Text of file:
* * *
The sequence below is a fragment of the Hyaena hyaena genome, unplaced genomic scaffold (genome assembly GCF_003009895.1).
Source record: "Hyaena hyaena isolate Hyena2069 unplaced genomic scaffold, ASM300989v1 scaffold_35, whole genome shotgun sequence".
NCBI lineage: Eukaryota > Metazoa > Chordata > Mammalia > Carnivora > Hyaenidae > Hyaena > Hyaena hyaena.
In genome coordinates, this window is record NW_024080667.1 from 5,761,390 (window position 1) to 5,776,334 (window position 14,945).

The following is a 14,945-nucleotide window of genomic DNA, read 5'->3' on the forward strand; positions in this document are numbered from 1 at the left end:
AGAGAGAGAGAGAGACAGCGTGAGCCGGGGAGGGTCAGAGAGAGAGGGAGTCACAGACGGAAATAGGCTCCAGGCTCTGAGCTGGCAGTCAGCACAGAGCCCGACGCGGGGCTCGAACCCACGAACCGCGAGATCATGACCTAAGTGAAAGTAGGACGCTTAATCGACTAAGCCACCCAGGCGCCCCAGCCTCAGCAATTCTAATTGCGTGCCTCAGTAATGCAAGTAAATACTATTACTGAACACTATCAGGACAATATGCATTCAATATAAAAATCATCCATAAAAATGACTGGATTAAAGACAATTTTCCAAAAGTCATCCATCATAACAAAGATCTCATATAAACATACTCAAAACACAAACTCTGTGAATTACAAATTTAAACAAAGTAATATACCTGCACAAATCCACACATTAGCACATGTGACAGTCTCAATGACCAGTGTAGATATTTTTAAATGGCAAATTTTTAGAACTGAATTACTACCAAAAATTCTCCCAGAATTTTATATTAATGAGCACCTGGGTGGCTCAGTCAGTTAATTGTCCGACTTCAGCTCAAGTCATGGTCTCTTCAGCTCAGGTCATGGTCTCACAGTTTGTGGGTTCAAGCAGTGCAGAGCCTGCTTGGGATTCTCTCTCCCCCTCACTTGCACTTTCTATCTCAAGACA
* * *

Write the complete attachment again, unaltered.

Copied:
The sequence below is a fragment of the Hyaena hyaena genome, unplaced genomic scaffold (genome assembly GCF_003009895.1).
Source record: "Hyaena hyaena isolate Hyena2069 unplaced genomic scaffold, ASM300989v1 scaffold_35, whole genome shotgun sequence".
NCBI lineage: Eukaryota > Metazoa > Chordata > Mammalia > Carnivora > Hyaenidae > Hyaena > Hyaena hyaena.
In genome coordinates, this window is record NW_024080667.1 from 5,761,390 (window position 1) to 5,776,334 (window position 14,945).

The following is a 14,945-nucleotide window of genomic DNA, read 5'->3' on the forward strand; positions in this document are numbered from 1 at the left end:
AGAGAGAGAGAGAGACAGCGTGAGCCGGGGAGGGTCAGAGAGAGAGGGAGTCACAGACGGAAATAGGCTCCAGGCTCTGAGCTGGCAGTCAGCACAGAGCCCGACGCGGGGCTCGAACCCACGAACCGCGAGATCATGACCTAAGTGAAAGTAGGACGCTTAATCGACTAAGCCACCCAGGCGCCCCAGCCTCAGCAATTCTAATTGCGTGCCTCAGTAATGCAAGTAAATACTATTACTGAACACTATCAGGACAATATGCATTCAATATAAAAATCATCCATAAAAATGACTGGATTAAAGACAATTTTCCAAAAGTCATCCATCATAACAAAGATCTCATATAAACATACTCAAAACACAAACTCTGTGAATTACAAATTTAAACAAAGTAATATACCTGCACAAATCCACACATTAGCACATGTGACAGTCTCAATGACCAGTGTAGATATTTTTAAATGGCAAATTTTTAGAACTGAATTACTACCAAAAATTCTCCCAGAATTTTATATTAATGAGCACCTGGGTGGCTCAGTCAGTTAATTGTCCGACTTCAGCTCAAGTCATGGTCTCTTCAGCTCAGGTCATGGTCTCACAGTTTGTGGGTTCAAGCAGTGCAGAGCCTGCTTGGGATTCTCTCTCCCCCTCACTTGCACTTTCTATCTCAAGACA